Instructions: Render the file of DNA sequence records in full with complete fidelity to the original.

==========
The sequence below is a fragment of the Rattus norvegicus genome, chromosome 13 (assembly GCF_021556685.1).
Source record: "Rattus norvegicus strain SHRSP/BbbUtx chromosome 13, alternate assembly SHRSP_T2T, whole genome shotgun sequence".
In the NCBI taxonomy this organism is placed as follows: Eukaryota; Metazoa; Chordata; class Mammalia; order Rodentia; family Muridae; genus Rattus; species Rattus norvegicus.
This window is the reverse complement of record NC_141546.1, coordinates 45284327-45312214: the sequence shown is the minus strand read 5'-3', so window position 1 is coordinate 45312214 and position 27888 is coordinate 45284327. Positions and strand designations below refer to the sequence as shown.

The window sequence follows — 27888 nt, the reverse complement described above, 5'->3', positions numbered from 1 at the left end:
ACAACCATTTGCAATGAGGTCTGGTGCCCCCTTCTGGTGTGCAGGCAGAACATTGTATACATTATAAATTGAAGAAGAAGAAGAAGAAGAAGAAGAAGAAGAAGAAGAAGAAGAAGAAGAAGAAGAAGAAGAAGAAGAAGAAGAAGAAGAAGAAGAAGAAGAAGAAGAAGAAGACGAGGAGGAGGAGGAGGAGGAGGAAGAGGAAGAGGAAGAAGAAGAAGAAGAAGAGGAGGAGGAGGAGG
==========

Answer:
The sequence below is a fragment of the Rattus norvegicus genome, chromosome 13 (assembly GCF_021556685.1).
Source record: "Rattus norvegicus strain SHRSP/BbbUtx chromosome 13, alternate assembly SHRSP_T2T, whole genome shotgun sequence".
In the NCBI taxonomy this organism is placed as follows: Eukaryota; Metazoa; Chordata; class Mammalia; order Rodentia; family Muridae; genus Rattus; species Rattus norvegicus.
This window is the reverse complement of record NC_141546.1, coordinates 45284327-45312214: the sequence shown is the minus strand read 5'-3', so window position 1 is coordinate 45312214 and position 27888 is coordinate 45284327. Positions and strand designations below refer to the sequence as shown.

The window sequence follows — 27888 nt, the reverse complement described above, 5'->3', positions numbered from 1 at the left end:
ACAACCATTTGCAATGAGGTCTGGTGCCCCCTTCTGGTGTGCAGGCAGAACATTGTATACATTATAAATTGAAGAAGAAGAAGAAGAAGAAGAAGAAGAAGAAGAAGAAGAAGAAGAAGAAGAAGAAGAAGAAGAAGAAGAAGAAGAAGAAGAAGAAGAAGAAGAAGAAGAAGACGAGGAGGAGGAGGAGGAGGAGGAAGAGGAAGAGGAAGAAGAAGAAGAAGAAGAGGAGGAGGAGGAGG